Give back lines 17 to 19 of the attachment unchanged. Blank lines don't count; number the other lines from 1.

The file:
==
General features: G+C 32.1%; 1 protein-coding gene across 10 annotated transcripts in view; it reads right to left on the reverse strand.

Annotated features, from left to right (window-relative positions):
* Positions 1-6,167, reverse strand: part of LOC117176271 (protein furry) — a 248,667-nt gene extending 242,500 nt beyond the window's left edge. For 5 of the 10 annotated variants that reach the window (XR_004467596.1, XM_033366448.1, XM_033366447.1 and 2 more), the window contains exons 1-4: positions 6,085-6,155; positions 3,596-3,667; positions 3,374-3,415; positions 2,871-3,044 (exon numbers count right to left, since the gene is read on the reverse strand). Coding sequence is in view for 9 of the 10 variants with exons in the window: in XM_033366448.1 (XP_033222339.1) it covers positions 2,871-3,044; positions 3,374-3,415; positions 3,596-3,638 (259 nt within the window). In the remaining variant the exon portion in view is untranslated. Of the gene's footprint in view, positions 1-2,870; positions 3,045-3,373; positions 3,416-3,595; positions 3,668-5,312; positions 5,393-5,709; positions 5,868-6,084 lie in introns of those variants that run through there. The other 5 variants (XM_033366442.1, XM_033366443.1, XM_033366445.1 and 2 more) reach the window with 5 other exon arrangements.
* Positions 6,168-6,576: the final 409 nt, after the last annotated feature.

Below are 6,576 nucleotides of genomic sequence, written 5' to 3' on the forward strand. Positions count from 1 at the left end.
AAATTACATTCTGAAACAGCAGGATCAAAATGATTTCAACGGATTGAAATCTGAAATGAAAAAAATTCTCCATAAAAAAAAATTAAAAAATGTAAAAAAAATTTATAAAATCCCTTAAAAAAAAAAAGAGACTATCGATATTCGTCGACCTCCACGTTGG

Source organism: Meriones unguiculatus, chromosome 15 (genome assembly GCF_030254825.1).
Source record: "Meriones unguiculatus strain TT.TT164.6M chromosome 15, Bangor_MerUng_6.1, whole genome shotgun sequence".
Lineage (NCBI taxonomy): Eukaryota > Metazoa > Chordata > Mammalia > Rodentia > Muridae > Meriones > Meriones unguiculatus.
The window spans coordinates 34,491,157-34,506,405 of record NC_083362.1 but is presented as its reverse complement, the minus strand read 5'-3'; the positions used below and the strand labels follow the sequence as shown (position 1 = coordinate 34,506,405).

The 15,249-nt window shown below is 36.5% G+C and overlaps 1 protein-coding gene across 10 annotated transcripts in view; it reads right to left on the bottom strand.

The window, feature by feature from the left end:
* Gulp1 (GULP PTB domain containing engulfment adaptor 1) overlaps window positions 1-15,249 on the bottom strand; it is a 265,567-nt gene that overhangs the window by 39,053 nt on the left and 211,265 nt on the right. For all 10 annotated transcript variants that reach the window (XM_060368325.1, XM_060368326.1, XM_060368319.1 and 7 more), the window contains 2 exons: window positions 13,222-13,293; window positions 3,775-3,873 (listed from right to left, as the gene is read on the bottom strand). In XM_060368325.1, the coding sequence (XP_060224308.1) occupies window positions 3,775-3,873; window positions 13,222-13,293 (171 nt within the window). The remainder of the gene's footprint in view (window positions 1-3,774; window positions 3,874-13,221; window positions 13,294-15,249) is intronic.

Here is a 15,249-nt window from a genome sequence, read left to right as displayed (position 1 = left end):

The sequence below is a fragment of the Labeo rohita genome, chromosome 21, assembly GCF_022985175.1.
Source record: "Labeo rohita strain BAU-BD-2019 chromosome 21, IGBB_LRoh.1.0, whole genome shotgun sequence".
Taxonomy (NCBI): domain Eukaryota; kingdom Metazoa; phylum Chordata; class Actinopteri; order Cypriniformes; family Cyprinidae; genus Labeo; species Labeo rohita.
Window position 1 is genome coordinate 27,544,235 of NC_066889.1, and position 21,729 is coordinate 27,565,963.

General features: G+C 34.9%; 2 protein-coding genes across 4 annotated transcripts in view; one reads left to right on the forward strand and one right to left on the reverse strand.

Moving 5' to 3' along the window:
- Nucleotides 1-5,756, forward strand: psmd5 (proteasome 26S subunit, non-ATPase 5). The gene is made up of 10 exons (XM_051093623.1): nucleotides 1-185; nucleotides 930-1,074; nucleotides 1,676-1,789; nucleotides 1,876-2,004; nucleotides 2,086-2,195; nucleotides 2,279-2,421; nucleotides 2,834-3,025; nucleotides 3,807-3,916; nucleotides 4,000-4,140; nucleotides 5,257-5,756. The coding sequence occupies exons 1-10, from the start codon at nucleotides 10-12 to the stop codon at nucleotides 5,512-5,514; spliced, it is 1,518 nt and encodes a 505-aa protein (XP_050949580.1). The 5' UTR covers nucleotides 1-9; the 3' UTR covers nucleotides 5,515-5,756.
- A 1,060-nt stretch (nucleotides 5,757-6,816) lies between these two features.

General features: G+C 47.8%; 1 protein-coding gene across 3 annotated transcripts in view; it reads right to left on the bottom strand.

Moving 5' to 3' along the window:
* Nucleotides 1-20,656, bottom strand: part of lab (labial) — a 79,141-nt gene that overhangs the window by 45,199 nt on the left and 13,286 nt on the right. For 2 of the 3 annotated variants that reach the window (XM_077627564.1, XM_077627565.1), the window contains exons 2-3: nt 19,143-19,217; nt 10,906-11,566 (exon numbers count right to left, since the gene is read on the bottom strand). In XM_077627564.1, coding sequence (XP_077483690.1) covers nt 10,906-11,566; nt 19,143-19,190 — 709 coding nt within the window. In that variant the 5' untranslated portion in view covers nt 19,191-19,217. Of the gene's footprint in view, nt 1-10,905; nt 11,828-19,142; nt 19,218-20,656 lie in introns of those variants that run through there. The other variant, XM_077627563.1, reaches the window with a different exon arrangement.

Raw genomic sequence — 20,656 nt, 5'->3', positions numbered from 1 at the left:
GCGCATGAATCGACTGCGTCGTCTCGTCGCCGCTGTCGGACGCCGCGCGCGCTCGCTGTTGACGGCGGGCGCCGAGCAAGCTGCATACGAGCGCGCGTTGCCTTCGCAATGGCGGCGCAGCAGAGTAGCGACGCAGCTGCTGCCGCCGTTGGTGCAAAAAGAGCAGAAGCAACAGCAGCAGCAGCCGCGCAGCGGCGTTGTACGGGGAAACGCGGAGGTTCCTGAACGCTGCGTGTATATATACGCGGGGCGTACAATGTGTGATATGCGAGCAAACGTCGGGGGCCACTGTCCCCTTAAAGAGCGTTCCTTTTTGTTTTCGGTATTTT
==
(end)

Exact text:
Taxonomy (NCBI): domain Eukaryota; kingdom Metazoa; phylum Chordata; class Actinopteri; order Cypriniformes; family Cyprinidae; genus Labeo; species Labeo rohita.
Window position 1 is genome coordinate 27,544,235 of NC_066889.1, and position 21,729 is coordinate 27,565,963.

General features: G+C 34.9%; 2 protein-coding genes across 4 annotated transcripts in view; one reads left to right on the forward strand and one right to left on the reverse strand.